Nearly a decade ago, a design movement was born when a set of stools at the Milan Furniture Show were mistaken for everyday objects.
As product designer Jasper Morrison was walking through the fair, he watched as weary attendees began sitting on a trio of aluminum stools—not noticing that they were, in fact, part of the exhibit. Morrison was so impressed with how seamlessly the stools were integrated into their environment, that he quickly deemed them “Super Normal.” He ran up to their designer, Naoto Fukasawa, to express his admiration. Fukasawa was taken by surprise, as he had been feeling dejected that his stools were not under the spotlight.
“Designers generally do not think to design the ‘ordinary,’” Fukasawa writes. “If anything, they live in fear of their designs being ‘nothing special.’” This reflection was recorded in the book Super Normal: Sensations of the Ordinary, which was published in 2007. The slim volume was a printed edition of exhibits that Fukasawa and Morrison pulled together in Tokyo and London in 2006 when they collected and displayed over 200 everyday objects—from calculators to drinking glasses to coat stands.
Fukasawa and Morrison re-examine designed objects that are “nothing special” and re-define them as having special power. They put paperclips on a pedestal, elevate rubber erasers and highlight wire hangers, explaining how each of these ordinary objects, when put to use, have an extraordinary efficiency. The beauty of thought put into their design and fabrication can immediately be felt, Fukasawa and Morrison attest.
“The appeal of Super Normal lies in the idea that our relationship with things we usually aren’t aware of is richer than the things that are viewed in terms of design,” Morrison writes. He describes a set of hand-blown wine glasses found at an antique store that became, for him, something more than nice shapes: the glasses set the atmosphere of the table, and changed the pleasure in drinking the wine. After several years of use, he feels a noticeable lack of enjoyment in his meals without the glasses. Morrison notes that a Super Normal object has the capacity to conceal its features until they become virtually invisible, and contains the mysterious and elusive quality of being an object with an aura, an atmosphere, a spirit.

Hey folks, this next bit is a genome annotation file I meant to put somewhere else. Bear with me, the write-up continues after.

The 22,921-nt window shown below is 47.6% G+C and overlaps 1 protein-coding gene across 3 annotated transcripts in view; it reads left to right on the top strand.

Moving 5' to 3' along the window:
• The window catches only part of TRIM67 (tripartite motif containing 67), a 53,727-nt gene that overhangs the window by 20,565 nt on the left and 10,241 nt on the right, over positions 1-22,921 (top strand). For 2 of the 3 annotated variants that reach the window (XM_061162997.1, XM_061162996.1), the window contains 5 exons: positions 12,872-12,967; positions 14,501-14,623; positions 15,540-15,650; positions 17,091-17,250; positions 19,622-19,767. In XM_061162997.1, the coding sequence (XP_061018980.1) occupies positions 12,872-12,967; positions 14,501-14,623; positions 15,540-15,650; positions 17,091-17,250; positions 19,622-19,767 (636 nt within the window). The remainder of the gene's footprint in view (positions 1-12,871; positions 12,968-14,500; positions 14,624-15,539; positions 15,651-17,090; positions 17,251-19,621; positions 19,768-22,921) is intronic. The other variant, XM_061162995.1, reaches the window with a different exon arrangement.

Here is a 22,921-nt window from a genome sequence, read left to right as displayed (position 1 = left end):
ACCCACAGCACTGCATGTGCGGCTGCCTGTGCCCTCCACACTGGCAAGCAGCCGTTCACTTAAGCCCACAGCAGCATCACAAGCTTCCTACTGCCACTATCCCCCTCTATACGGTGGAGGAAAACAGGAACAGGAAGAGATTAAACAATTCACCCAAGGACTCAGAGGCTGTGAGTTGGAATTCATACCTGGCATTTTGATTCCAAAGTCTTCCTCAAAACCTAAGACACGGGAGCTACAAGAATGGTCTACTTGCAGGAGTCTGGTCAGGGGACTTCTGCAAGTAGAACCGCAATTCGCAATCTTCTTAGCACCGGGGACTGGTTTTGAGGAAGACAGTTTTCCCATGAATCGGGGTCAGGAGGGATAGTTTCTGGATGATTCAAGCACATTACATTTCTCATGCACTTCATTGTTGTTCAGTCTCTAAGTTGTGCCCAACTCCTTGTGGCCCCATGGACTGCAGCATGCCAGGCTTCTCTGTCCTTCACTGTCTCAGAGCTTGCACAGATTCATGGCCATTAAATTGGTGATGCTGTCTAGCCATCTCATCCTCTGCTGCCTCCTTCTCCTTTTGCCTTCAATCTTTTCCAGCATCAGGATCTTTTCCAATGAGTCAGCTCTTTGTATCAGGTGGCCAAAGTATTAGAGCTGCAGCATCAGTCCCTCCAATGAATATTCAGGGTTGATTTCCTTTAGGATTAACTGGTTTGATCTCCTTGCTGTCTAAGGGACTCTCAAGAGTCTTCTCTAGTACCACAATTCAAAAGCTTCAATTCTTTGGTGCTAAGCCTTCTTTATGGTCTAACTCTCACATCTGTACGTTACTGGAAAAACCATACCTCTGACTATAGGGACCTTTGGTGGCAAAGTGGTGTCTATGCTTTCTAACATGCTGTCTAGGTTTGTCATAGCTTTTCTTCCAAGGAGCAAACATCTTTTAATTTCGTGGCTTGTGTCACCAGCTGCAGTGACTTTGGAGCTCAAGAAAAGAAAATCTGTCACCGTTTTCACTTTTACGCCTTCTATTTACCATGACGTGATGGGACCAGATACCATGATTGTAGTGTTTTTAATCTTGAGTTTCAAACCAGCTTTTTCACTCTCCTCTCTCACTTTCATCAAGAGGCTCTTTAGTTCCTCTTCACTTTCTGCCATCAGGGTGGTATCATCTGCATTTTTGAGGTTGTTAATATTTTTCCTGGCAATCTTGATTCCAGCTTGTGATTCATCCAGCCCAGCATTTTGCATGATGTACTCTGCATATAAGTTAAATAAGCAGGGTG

Our bodily sensors are instantly engaged by Super Normal objects—the designers call out how the flavor of fresh milk overlaps with the shape of the glass milk bottle, and the mere sight of a barbecue’s black orb causes one’s mouth to water for smoked frankfurters. Subtle, barely noticeable changes to everyday objects that reveal a deeper consideration for the user are also deemed Super Normal—for example, a wastepaper bin that is slightly tilted towards the hands that would be depositing rubbish inside.
The Super Normal object knows its place in the society of things—it is the result of a long tradition of evolutionary advancement in the shape of everyday things. These objects are not attempting to break with the history of form, but rather try to summarize that history. Both normal and exceptional at once, so exceptional they seem normal—Super Normal transcends itself.
Super Normal is a quietly seen unseen, a refreshing surprise that re-awakens us to the values in design that we already held important: an unobtrusive ordinariness, an inherent usefulness, and a streamlined simplicity that allows the objects to easily become, and stay, a part of our lives.